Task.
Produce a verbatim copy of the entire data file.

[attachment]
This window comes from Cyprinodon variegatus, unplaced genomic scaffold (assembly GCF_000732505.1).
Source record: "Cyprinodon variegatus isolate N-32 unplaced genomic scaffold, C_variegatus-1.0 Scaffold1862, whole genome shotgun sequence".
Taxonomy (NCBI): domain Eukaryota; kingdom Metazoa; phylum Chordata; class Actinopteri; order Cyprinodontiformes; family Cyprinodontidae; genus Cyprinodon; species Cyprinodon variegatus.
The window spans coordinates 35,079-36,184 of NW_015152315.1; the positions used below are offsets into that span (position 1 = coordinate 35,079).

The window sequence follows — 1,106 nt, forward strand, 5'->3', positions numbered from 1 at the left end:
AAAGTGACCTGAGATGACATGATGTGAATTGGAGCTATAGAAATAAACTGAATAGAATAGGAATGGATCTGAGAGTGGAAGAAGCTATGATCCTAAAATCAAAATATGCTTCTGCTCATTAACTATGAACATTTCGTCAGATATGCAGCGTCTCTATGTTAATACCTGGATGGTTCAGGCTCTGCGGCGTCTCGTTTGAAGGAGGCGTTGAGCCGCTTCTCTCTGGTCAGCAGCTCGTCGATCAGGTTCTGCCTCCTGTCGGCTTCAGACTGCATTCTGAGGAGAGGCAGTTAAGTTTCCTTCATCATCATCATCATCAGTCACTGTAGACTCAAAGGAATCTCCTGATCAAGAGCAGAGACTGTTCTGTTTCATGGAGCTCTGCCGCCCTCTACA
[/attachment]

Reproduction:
This window comes from Cyprinodon variegatus, unplaced genomic scaffold (assembly GCF_000732505.1).
Source record: "Cyprinodon variegatus isolate N-32 unplaced genomic scaffold, C_variegatus-1.0 Scaffold1862, whole genome shotgun sequence".
Taxonomy (NCBI): domain Eukaryota; kingdom Metazoa; phylum Chordata; class Actinopteri; order Cyprinodontiformes; family Cyprinodontidae; genus Cyprinodon; species Cyprinodon variegatus.
The window spans coordinates 35,079-36,184 of NW_015152315.1; the positions used below are offsets into that span (position 1 = coordinate 35,079).

The window sequence follows — 1,106 nt, forward strand, 5'->3', positions numbered from 1 at the left end:
AAAGTGACCTGAGATGACATGATGTGAATTGGAGCTATAGAAATAAACTGAATAGAATAGGAATGGATCTGAGAGTGGAAGAAGCTATGATCCTAAAATCAAAATATGCTTCTGCTCATTAACTATGAACATTTCGTCAGATATGCAGCGTCTCTATGTTAATACCTGGATGGTTCAGGCTCTGCGGCGTCTCGTTTGAAGGAGGCGTTGAGCCGCTTCTCTCTGGTCAGCAGCTCGTCGATCAGGTTCTGCCTCCTGTCGGCTTCAGACTGCATTCTGAGGAGAGGCAGTTAAGTTTCCTTCATCATCATCATCATCAGTCACTGTAGACTCAAAGGAATCTCCTGATCAAGAGCAGAGACTGTTCTGTTTCATGGAGCTCTGCCGCCCTCTACA